This survey of the theoretical and empirical literature on alternative policies to promote new fiber-based communications infrastructures addresses (i) various kinds of ex ante sector-specific regulations, (ii) deregulatory approaches based on effective competition law implementation and competitive market structures including co-investment models, and (iii) public subsidies to cover non-profitable (white) areas. The authors identify significant research gaps and present a generic framework for policy recommendations. Public subsidies emerge as the dominant policy alternative in white areas, whereas access regulations can be the preferred policy in white or gray areas, where only monopoly structure or co-investment models lead to private investment. Deregulatory policies might be preferable in gray areas, provided there is sufficient pressure from competitive outside options and if competition law is strong. Finally, deregulatory policies including soft regulation are the dominant policy in black areas, where several independent infrastructure operators exist.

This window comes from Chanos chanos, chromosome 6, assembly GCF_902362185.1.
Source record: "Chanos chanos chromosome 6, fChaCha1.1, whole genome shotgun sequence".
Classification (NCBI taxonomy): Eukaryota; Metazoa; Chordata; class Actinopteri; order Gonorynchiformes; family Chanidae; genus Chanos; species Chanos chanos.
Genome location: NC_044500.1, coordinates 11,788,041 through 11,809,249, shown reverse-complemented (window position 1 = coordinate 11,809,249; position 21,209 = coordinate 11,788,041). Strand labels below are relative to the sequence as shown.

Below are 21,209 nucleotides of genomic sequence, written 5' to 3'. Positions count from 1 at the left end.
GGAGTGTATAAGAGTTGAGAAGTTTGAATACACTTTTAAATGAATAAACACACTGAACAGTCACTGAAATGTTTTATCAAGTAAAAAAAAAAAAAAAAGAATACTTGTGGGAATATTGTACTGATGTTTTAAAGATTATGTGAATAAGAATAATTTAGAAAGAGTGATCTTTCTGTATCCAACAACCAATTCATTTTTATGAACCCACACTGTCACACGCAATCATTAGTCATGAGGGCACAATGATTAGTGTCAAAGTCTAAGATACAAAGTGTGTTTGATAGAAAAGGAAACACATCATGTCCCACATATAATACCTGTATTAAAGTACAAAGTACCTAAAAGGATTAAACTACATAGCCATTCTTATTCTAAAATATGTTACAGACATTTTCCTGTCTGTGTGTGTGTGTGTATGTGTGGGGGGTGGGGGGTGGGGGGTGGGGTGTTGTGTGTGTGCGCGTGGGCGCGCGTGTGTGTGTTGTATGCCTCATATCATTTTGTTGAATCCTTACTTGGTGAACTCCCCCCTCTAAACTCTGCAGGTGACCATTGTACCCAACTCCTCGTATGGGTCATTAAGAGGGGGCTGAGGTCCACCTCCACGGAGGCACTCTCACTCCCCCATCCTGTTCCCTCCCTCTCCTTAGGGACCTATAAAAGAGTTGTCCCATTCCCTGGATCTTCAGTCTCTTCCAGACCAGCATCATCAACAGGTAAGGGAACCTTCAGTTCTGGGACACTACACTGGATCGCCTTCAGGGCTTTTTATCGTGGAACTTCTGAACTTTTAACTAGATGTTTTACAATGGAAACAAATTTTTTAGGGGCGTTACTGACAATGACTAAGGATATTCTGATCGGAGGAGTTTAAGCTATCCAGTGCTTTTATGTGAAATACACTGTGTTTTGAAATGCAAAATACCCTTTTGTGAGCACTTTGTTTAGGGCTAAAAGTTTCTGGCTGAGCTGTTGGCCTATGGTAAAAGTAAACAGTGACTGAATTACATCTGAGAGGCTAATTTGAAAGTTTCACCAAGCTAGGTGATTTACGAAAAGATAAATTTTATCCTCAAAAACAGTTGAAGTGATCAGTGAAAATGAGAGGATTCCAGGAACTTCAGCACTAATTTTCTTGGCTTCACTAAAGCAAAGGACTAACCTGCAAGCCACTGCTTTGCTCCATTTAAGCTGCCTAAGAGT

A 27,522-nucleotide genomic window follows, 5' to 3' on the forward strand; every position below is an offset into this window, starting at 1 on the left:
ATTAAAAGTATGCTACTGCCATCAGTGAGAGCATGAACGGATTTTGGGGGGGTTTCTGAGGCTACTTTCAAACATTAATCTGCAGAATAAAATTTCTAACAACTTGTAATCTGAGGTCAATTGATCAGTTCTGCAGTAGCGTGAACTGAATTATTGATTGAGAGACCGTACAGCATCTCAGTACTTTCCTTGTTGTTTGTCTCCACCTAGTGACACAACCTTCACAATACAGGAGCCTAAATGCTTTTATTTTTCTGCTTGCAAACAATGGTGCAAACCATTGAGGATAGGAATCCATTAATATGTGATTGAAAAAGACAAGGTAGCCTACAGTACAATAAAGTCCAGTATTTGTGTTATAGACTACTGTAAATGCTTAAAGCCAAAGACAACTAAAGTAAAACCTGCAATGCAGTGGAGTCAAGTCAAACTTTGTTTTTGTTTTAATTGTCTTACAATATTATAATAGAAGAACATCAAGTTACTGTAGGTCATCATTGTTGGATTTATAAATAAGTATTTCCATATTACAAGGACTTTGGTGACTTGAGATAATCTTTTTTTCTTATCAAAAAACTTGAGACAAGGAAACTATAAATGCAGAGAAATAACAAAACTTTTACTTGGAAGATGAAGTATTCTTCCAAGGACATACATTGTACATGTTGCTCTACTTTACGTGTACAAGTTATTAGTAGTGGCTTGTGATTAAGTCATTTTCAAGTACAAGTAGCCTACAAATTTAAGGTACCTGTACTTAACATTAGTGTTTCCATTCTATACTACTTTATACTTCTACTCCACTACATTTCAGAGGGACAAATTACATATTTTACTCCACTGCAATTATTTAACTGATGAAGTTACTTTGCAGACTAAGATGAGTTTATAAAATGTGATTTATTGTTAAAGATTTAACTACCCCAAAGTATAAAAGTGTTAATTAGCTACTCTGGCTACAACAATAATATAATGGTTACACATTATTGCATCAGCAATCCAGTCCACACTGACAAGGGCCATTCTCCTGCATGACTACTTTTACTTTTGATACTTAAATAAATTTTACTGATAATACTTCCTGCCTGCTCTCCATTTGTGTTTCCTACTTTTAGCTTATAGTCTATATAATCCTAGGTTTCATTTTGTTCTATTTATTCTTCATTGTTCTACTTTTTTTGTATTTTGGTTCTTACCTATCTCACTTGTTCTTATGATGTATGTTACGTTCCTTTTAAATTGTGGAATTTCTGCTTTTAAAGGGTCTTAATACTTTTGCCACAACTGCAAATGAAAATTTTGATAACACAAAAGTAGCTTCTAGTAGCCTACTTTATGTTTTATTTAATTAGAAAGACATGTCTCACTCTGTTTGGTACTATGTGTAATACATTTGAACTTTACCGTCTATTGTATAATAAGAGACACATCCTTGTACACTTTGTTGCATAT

new communications infrastructure; next generation access (NGA); regulation and competition; public subsidies; survey